For everything there is a season,
and a time for every matter under heaven:
a time to be born, and a time to die;
a time to plant, and a time to pluck up;
a time to kill, and a time to heal;
a time to break down, and a time to build up
With the change of the calendar year I am especially attracted to this passage from the biblical book Ecclesiastes (in the Hebrew known as Kohelet). The author is supposed to be the King Solomon, but there is no way it could be him! This text is one of the youngest parts of the Hebrew Bible written in the Hellenistic period just as the Greek culture was making its deep impact on the Ancient Near East. It was a period of profound cultural and religious, political and military upheavals.
Interestingly, this biblical poem was almost certainly inspired by an even older, much older, wisdom literature from Babylonia. “Dialogue of a master and his servant” or, as it is sometimes called “Dialogue of Pessimism” was written in Akkadian language on cuneiform tablets sometime in the early tenth century BCE. Interestingly, it was also a period of upheavals and uncertainties of the Early Iron Age.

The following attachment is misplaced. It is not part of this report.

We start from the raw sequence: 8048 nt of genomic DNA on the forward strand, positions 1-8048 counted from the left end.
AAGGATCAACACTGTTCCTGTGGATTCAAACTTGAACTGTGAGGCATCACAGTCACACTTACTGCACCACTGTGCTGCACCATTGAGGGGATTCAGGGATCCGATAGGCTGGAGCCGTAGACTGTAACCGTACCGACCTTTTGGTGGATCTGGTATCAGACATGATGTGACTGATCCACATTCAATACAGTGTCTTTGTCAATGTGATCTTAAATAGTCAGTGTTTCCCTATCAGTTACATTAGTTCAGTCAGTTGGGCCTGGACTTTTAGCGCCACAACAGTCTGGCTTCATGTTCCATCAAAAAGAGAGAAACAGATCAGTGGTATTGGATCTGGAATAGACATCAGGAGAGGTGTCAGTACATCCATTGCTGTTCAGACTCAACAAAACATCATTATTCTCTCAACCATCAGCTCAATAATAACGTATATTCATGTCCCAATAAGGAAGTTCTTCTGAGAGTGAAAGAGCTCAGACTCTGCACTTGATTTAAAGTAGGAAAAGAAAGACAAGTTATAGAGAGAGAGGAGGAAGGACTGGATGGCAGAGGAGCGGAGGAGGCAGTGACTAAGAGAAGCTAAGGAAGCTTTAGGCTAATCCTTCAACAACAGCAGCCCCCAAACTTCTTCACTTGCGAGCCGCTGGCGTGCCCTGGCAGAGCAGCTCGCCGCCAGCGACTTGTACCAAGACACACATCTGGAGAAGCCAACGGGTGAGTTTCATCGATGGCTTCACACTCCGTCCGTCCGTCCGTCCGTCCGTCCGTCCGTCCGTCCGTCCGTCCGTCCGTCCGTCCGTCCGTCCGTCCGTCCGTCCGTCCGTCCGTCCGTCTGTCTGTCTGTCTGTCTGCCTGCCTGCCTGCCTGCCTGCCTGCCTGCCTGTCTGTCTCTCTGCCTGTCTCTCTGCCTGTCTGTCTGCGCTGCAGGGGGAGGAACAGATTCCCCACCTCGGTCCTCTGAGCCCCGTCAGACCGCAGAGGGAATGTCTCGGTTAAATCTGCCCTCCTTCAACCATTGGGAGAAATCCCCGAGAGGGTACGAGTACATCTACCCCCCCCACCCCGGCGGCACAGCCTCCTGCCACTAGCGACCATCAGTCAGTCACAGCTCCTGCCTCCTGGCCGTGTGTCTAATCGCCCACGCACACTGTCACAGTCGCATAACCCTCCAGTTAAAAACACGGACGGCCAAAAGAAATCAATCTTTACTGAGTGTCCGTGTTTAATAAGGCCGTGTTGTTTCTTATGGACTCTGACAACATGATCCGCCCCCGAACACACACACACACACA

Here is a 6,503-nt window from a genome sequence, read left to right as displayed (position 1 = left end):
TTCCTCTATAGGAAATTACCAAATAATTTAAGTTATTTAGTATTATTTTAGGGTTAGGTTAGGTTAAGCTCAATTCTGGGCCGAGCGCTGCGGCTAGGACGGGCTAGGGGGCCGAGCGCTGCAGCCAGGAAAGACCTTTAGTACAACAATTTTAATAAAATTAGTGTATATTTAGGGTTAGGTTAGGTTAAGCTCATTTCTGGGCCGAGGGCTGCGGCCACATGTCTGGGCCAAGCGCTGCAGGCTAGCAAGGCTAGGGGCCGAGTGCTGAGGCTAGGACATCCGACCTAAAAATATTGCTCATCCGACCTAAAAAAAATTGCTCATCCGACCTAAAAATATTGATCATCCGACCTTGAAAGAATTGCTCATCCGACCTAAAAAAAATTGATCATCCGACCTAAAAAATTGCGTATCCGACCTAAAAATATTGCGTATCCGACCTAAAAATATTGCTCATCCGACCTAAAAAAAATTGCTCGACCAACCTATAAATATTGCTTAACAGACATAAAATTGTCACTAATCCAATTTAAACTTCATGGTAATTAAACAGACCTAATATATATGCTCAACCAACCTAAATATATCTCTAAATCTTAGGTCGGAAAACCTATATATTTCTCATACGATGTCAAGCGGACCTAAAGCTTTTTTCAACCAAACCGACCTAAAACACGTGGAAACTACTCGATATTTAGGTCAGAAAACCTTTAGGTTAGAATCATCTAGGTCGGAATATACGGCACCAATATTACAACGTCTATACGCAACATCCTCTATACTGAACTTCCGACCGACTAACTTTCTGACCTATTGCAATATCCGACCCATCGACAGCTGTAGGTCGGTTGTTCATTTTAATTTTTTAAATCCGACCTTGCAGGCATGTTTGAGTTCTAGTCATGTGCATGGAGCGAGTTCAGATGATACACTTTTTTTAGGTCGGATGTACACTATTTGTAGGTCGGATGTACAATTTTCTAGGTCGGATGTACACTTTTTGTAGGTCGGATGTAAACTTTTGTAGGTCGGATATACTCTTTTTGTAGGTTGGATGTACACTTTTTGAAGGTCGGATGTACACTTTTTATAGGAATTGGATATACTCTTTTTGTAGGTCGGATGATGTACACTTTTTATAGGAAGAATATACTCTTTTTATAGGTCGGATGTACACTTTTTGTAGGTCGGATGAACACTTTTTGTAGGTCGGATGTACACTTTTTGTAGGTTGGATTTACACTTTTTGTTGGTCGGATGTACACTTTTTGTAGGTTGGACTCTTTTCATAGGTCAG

Dialogue of master and servant also deals with life unpredictability, absurdities of history and feelings of existential futility. In such a situation many social and religious answers of traditional religion as well as cultural norms show themselves insufficient and deeper and a more genuine search is needed.
We ourselves live in quite turbulent times so come to be inspired by examples how Hebrew and Babylonian teachers of wisdom dealt with life’s ambiguities. Come for the dramatic reading of an old Babylonian wisdom literature as well as a modern music rendition of the Hebrew poem from Kohelet.